This Charles II eight-day longcase clock by Joseph Knibb – a ‘snapshot’ of early longcase clock development – doubled its estimate to sell for £240,000 at Dreweatts & Bloomsbury Auctions sale in Donnington Priory.
The rare survivor is one of only four
documented longcase clocks from Knibb's time in Oxford (c.1662-70)
- all of them significantly different as the maker experimented
with a relatively new technology. The movement to this clock - with
bottle-shaped plates and six knopped, finned and latched pillars -
is similar to those made in the London workshops of Ahasuerus
Fromanteel, while the engraved dial decoration is known from clocks
by Edward East.
This apparently conservative approach
has led some horologists to consider this to be the earliest
surviving clock by Knibb, made c.1665-7 within just a decade or so
of the first pendulum clocks. At the time he was struggling to
trade in Oxford due to restrictions placed by the City authorities
which were only relaxed on payment of a fine in 1668.
The clock, its 6ft 3in (1.90m)
architectural case fashioned with ebonised fruitwood veneers and
mouldings onto a pine carcass, was making its first appearance on
the market for a century. It was purchased in Evesham,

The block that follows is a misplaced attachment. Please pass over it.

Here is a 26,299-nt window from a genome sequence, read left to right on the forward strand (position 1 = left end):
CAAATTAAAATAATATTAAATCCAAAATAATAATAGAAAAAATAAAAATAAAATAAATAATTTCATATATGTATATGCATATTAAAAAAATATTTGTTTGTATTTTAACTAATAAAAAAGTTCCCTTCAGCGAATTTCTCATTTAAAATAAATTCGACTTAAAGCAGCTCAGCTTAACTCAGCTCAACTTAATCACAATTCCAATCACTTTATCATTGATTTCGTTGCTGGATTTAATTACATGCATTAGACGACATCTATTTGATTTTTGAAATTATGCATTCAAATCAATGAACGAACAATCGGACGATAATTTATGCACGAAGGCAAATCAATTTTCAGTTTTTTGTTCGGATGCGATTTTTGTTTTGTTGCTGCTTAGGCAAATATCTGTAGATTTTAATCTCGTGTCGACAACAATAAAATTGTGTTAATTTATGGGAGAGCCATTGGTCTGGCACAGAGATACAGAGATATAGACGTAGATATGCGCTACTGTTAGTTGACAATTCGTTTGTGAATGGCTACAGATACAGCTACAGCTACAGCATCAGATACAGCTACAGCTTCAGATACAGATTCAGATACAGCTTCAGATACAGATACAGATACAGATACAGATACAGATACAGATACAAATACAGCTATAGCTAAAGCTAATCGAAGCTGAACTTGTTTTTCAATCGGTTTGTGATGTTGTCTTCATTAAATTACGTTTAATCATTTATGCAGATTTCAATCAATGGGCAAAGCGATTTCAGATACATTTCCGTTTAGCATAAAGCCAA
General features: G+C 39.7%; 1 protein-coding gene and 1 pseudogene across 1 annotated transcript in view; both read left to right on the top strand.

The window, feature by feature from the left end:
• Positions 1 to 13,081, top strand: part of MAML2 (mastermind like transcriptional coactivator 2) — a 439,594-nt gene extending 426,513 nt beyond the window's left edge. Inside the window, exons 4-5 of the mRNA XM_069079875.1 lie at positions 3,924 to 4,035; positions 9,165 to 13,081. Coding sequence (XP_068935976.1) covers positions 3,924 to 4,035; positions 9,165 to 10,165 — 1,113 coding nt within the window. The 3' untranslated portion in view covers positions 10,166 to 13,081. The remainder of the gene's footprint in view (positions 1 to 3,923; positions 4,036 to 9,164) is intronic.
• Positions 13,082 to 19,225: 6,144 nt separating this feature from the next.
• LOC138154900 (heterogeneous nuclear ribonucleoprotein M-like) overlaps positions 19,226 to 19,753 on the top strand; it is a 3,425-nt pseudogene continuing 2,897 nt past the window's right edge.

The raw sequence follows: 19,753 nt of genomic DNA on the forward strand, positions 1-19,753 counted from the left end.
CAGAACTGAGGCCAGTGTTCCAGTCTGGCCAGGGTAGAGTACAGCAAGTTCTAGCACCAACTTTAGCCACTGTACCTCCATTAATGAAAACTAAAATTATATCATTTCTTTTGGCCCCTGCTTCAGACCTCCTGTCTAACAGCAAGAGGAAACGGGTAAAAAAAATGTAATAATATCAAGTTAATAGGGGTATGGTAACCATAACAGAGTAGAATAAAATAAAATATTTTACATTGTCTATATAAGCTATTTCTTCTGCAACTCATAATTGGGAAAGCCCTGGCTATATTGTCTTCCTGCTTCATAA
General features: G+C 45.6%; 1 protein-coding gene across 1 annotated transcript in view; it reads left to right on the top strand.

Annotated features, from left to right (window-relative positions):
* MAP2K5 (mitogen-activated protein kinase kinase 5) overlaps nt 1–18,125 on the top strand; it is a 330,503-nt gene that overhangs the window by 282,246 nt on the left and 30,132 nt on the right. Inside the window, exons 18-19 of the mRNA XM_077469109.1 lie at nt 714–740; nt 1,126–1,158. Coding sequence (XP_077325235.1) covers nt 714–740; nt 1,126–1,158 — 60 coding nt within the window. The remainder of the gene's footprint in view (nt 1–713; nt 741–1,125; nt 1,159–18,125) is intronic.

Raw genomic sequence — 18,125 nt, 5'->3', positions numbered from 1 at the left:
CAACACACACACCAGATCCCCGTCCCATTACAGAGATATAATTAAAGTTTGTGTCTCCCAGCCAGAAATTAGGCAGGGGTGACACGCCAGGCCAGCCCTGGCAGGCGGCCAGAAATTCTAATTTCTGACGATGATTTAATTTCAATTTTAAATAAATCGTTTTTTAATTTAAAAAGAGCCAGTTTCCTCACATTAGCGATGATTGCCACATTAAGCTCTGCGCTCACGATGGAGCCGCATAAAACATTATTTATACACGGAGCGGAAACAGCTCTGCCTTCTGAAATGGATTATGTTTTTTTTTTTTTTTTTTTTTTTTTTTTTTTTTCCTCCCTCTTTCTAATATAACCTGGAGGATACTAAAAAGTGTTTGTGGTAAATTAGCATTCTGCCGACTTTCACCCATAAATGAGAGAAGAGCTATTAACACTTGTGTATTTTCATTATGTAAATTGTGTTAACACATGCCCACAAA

Worcestershire, in 1894 by the great grandfather of the owner and
from the 1930s resided at Tower Hill Manor in Gomshall,
The vendor inherited it from his
grandmother's estate in 1972.
During that time it has been pictured
in a number of key reference works including The Knibb
Family, Clockmakers and The First Twelve Years of the English
Pendulum Clock (both by Ronald A. Lee) and Early
English Clocks by Dawson, Drover and Parkes.
There was a flurry of bidding up to
£130,000 (the estimate set at £80,000-120,000 for the sale on March
11) before two bidders fought it out in the room. The buyer was a
While clocks by the Knibb family have made
more - in July last year
Bonhams sold a table clock from the third quarter of the
17th century by Samuel Knibb (Joseph's cousin and mentor) for
£380,000 - the hammer price matches the record for any clock sold
by a UK provincial auctioneer. In August 2008, Isle of Wight firm
Island Auction Rooms took the same £240,000 sum for a
longcase combining a year-going striking movement by Daniel
Quare with a première-partie brass, pewter and tortoiseshell
The buyer's premium at Dreweatts &
Bloomsbury Auctions was 24/12%.
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